|Denier||m/g||Tex||Worsted||Cotton||Woolen (run)||Linen (lea)|
Mommes (mm) are units of weight traditionally used to measure the surface density of silk. It is akin to the use of thread count to measure the quality of cotton fabrics, but is calculated in a very different manner. Instead of counting threads, the weight in mommes is a number that equals the weight in pounds of a piece of silk if it were sized 45 inches by 100 yards. This is because the standard width of silk is 45 inches wide, though silk is regularly produced in 55-inch widths, and, uncommonly, in even larger widths.
Silk can also be measured by weight in grams. 1 momme = 4.340 grams per square meter; 8 mommes is close to 1 ounce per square yard or 35 grams per square meter.
The usual range of momme weight for different weaves of silk are:
- Habutai – 5 to 16 mm
- Chiffon – 6 to 8 mm (can be made in double thickness, i.e. 12 to 16 mm)
- Crepe de Chine – 12 to 16 mm
- Gauze – 3 to 5 mm
- Raw silk – 35 to 40 mm (heavier silks appear more 'wooly')
- Organza – 4 to 6 mm
- Charmeuse – 12 to 30 mm
The higher the weight in mommes, the more durable the weave, and the more suitable it is for heavy-duty use. And, the heavier the silk, the more opaque it becomes. This can vary even between the same kind of silk. For example, lightweight charmeuse is translucent when used in clothing, but 30-momme charmeuse is opaque.
Thread count 
Thread count or threads per inch (TPI) is a measure of the coarseness or fineness of fabric. It is measured by counting the number of threads contained in one square inch of fabric or one square centimeter, including both the length (warp) and width (weft) threads. The thread count is the number of threads counted along two sides (up and across) of the square inch, added together. It is used especially in regard to cotton linens such as bed sheets, and has been known to be used in the classification of towels.
Thread count is often used as a measure of fabric quality, so that "standard" cotton thread counts are around 150 while good-quality sheets start at 180 and a count of 200 or higher is considered percale. Some, but not all, of the extremely high thread counts (typically over 500) tend to be misleading as they usually count the individual threads in 'plied' yarns (a yarn that is made by twisting together multiple finer threads). For marketing purposes, a fabric with 250 two-ply yarns in both the vertical and horizontal direction could have the component threads counted to a 1000 thread count although "according to the National Textile Association (NTA), which cites the international standards group ASTM, accepted industry practice is to count each thread as one, even threads spun as two- or three-ply yarn. The Federal Trade Commission in an August 2005 letter to NTA agreed that consumers 'could be deceived or misled' by inflated thread counts. In 2002, ASTM proposed a definition for "thread count"  that has been called "the industry's first formal definition for thread count". A minority on the ASTM committee argued for the higher yarn count number obtained by counting each single yarn in a plied yarn and cited as authority the provision relating to woven fabric in the Harmonized Tariff Schedule of the United States, which states each ply should be counted as one using the "average yarn number."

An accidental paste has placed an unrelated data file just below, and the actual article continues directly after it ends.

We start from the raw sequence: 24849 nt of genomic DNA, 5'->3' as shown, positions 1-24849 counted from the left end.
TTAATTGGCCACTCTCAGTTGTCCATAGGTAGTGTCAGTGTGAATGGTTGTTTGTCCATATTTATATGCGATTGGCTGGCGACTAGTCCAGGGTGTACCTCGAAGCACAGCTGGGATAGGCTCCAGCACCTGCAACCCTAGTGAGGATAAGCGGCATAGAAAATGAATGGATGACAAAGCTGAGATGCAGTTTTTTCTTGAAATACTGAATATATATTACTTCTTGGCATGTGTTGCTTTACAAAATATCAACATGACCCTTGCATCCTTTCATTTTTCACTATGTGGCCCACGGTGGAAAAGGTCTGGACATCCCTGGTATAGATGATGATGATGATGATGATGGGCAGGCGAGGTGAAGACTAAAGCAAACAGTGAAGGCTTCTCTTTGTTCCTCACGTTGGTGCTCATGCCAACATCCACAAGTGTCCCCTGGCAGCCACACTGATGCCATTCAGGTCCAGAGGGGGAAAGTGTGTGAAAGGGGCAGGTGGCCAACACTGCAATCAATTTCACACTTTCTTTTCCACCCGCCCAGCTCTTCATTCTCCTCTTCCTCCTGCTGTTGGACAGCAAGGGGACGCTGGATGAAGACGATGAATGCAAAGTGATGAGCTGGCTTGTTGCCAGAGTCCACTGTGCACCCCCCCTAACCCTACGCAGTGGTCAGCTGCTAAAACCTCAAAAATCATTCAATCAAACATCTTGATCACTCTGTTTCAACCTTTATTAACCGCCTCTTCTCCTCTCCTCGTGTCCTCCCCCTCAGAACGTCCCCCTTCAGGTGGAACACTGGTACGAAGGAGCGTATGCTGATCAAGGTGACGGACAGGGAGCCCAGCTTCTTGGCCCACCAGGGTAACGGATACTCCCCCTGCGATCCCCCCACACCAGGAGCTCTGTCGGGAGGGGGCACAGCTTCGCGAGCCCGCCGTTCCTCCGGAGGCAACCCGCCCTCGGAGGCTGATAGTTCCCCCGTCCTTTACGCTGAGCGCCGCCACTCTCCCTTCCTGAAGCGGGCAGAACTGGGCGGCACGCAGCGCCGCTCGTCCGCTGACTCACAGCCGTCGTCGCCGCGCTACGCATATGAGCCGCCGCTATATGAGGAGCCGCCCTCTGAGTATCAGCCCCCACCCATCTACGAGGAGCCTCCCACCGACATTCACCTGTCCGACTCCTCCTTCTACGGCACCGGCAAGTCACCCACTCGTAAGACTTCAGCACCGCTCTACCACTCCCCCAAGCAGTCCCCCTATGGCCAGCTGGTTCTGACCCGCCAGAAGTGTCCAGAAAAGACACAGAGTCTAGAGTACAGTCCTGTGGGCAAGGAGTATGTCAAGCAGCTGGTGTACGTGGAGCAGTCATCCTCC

Ends per inch 
Ends per inch (EPI or e.p.i.) is the number of warp threads per inch of woven fabric. In general, the higher the ends per inch, the finer the fabric is. The current fashion is to wear t-shirts with a higher thread count, such as soft and comfortable "30 single" tee shirt that has 30 threads per inch as contrasted to the standard t-shirt with an 18 thread count per inch.
Ends per inch is very commonly used by weavers who must use the number of ends per inch in order to pick the right reed to weave with. The number of ends per inch varies on the pattern to be woven and the thickness of the thread. Plain weaves generally use half the number of wraps per inch for the number of ends per inch, whereas denser weaves like a twill weave will use a higher ratio like two thirds of the number of wraps per inch. Finer threads require more threads per inch than thick ones, and thus result in a higher number of ends per inch.
The number of ends per inch in a piece of woven cloth varies depending on what stage the cloth is at. Before the cloth is woven the warp has a certain number of ends per inch, which is directly related to what size reed is being used. After weaving the number of ends per inch will increase, and it will increase again after being washed. This increase in the number of ends per inch (and picks per inch) and shrinkage in the size of the fabric is known as the take-up. The take-up is dependent on many factors, including the material and how tightly the cloth is woven. Tightly woven fabric shrinks more (and thus the number of ends per inch increases more) than loosely woven fabric, as do more elastic yarns and fibers.
Picks per inch 
Picks per inch (or p.p.i.) is the number of weft threads per inch of woven fabric. A pick is a single weft thread, hence the term. In general, the higher the picks per inch, the finer the fabric is.
- Collier 1970, p. 74
- Curtis 1921, p. Cotton count
- Collier 1970, p. 3
- Schwalbe Tires: What does carcass EPI mean?
- Federal Trade Commission Letter retrieved from NTA website February 9, 2009
- Revised Test Method Further Defines Fabric Count
- Hometextilestoday.com "Down For the (Thread) Count"
- Down For the (Thread) Count – 25 October 2004 – Home Textiles Today
- Curtis, H P (1921), "Glossary of Textile Terms", Arthur Roberts Black Book. (Manchester: Marsden & Company, Ltd. 1921), retrieved 2009-06-23
- "Pick." The Oxford English Dictionary. 2nd ed. 1989.
- Collier, Ann M (1970), A Handbook of Textiles, Pergamon Press, p. 258, ISBN 0-08-018057-4, 0 08 018056 6 Check
- Curtis, H P (1921), "Glossary of Textile Terms", Arthur Roberts Black Book. (Manchester: Marsden & Company, Ltd. 1921), retrieved 2009-01-11